William Smith


William Smith


I'm primarily an innovator of both theory and practice in the fields of organization, systems, social development and leadership, I have created and implemented new approaches to organization for multinational corporations, for governments, the World Bank and the United Nations in many parts of the world. My major innovations come from the discovery that purpose is the source of our power. This insight in turn came from the discovery that system/environment relationships are power relations. These insights in turn hen led to the concept of leadership as the power function that links what we appreciate, what we influence and then control. (AIC) I have created new approaches to teaching in the Organizational Sciences Program at George Washington University and developed a series of three maps based on AIC that help leaders and coaches address issues of Purpose, Power and Leadership. My book “The Creative Power: Transforming Ourselves, Our Organizations and Our World” with Routledge 2009 recounts the story of the development, application and implications of these ideas.


Alexandria, Va

What draws you to the STIA conference?

The chance to meet personally with many people I know virtually.

What are you hoping to experience?

A dialogue with people who are transcending the current classical approach to systems.To share and engage with people working with ideas that are broader, deeper and more natural.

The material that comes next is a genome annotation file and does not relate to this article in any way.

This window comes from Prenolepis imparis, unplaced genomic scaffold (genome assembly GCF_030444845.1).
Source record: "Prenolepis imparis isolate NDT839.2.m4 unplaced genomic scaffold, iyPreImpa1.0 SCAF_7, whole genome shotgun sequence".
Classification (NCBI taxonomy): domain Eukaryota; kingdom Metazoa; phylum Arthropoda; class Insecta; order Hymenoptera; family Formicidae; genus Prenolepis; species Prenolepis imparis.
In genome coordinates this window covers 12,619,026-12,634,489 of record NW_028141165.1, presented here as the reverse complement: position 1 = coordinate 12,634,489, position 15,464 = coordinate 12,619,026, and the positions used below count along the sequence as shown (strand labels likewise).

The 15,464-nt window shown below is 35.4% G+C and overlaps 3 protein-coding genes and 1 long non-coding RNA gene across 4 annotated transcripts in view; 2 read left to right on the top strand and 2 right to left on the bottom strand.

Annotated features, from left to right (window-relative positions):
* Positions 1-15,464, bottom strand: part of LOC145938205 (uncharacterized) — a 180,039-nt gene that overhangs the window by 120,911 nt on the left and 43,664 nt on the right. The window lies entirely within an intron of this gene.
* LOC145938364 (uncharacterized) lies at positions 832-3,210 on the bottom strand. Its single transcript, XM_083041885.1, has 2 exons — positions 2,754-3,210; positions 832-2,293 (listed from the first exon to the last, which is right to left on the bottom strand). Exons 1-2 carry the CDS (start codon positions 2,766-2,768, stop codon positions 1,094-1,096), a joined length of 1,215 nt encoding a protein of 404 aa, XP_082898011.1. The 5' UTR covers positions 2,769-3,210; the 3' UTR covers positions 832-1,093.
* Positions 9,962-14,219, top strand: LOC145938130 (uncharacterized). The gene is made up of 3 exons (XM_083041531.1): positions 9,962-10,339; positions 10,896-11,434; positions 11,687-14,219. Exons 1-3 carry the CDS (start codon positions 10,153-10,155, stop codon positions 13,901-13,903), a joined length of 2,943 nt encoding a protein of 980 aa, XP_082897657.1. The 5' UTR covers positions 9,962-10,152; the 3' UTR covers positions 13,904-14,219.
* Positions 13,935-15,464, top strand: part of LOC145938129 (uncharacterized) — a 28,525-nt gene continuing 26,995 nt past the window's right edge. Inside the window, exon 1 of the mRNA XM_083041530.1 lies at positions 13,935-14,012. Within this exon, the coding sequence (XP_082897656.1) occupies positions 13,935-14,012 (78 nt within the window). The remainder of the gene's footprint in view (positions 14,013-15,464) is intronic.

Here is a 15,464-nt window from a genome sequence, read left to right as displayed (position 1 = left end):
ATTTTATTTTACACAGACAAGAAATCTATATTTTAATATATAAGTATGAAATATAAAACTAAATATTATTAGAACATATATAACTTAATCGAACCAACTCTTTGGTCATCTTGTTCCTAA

What are you most passionate about?

Joining with others to tackle some of the greatest issues of our time using the new broader and natural views of systems.

How do you see transformation occurring from this conference?

From finding and giving voice to the ideas and practices that transcend classical systems models and that have shown that they can overcome many of the obstacles to greater acceptance of systems approaches. already

What’s your bigger vision?

To have natural systems processes become part of the fabric of the way all people go about their life and work. To better appreciate the natural systems that run the universe and are reflected in the functioning of all its parts including ourselves. To have all systems process draw out this natrual knowledge rather than seeing systems as something that has to be created artificially and taught to people as a separate branch of knowledge.

What needs to happen for you to evaluate this STIA+ experience as a success?

We need space at the beginning of the workshop before entering open space to encourage people to draw out their highest ideals about systems while also facing the realities of the current state of systems understanding and practice. At the end we must encourage those with similar ideas for action to work together on those ideas.